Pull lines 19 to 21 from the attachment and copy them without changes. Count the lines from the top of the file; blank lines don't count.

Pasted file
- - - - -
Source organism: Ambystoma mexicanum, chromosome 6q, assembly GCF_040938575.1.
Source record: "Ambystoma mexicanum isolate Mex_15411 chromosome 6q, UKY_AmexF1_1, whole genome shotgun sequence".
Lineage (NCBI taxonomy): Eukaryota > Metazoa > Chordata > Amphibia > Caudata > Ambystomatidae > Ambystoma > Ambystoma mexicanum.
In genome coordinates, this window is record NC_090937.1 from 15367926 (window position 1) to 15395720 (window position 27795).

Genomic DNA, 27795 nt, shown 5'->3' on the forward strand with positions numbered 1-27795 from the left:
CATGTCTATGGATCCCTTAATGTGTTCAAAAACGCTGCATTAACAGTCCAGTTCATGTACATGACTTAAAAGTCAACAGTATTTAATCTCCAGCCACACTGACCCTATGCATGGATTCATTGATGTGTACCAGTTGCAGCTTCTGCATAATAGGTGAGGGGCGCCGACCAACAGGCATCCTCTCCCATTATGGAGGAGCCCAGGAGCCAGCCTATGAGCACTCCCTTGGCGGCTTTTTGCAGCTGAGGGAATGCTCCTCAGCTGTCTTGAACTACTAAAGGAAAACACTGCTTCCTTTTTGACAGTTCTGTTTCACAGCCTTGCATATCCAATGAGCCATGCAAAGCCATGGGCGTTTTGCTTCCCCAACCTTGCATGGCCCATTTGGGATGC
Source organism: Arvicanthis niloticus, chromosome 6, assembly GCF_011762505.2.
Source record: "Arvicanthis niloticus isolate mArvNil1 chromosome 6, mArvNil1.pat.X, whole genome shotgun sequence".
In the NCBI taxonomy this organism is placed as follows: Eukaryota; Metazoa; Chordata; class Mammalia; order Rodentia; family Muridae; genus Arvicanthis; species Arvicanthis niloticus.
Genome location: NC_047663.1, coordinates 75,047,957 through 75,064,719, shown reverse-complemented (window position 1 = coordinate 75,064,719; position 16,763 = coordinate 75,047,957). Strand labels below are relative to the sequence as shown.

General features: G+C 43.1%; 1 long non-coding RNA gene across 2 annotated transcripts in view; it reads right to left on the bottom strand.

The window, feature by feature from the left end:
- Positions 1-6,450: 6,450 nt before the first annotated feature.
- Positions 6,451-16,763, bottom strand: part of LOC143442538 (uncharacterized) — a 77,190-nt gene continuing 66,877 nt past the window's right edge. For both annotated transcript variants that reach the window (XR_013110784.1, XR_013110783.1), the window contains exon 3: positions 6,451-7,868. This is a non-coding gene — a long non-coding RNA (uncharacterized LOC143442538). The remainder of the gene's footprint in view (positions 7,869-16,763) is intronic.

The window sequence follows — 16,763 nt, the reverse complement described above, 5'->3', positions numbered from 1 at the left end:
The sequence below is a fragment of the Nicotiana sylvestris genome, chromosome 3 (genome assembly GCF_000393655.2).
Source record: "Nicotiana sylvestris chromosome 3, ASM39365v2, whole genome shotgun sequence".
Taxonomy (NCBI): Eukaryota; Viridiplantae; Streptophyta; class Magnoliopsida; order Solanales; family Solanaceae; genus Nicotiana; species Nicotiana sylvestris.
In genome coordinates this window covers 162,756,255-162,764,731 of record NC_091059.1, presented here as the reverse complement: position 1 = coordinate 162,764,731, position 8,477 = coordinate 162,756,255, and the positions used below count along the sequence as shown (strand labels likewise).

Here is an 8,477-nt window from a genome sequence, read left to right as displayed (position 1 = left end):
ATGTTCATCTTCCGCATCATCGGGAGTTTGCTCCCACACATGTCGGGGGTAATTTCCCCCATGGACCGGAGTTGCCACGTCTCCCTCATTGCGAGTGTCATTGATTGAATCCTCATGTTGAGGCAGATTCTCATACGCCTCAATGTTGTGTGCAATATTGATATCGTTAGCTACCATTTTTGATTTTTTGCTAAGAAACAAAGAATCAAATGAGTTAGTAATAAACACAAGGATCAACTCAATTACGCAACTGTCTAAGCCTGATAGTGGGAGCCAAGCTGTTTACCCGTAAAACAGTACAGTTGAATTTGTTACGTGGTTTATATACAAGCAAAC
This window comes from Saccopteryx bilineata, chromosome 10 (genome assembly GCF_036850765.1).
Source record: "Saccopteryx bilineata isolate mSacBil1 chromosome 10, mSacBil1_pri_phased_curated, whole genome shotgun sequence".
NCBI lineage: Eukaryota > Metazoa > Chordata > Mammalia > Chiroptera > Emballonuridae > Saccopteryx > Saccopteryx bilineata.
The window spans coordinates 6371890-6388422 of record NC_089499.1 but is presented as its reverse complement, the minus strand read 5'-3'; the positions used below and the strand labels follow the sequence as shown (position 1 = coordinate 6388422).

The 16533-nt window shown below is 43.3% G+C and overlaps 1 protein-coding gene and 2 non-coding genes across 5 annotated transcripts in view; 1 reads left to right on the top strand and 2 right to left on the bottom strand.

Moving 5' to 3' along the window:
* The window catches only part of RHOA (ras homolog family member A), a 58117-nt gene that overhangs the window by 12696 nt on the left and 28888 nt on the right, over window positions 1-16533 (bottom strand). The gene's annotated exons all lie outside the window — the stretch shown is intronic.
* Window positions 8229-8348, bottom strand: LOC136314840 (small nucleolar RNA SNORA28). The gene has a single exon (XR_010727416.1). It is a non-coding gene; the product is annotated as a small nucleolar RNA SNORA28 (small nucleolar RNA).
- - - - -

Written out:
In genome coordinates this window covers 162,756,255-162,764,731 of record NC_091059.1, presented here as the reverse complement: position 1 = coordinate 162,764,731, position 8,477 = coordinate 162,756,255, and the positions used below count along the sequence as shown (strand labels likewise).

Here is an 8,477-nt window from a genome sequence, read left to right as displayed (position 1 = left end):
ATGTTCATCTTCCGCATCATCGGGAGTTTGCTCCCACACATGTCGGGGGTAATTTCCCCCATGGACCGGAGTTGCCACGTCTCCCTCATTGCGAGTGTCATTGATTGAATCCTCATGTTGAGGCAGATTCTCATACGCCTCAATGTTGTGTGCAATATTGATATCGTTAGCTACCATTTTTGATTTTTTGCTAAGAAACAAAGAATCAAATGAGTTAGTAATAAACACAAGGATCAACTCAATTACGCAACTGTCTAAGCCTGATAGTGGGAGCCAAGCTGTTTACCCGTAAAACAGTACAGTTGAATTTGTTACGTGGTTTATATACAAGCAAAC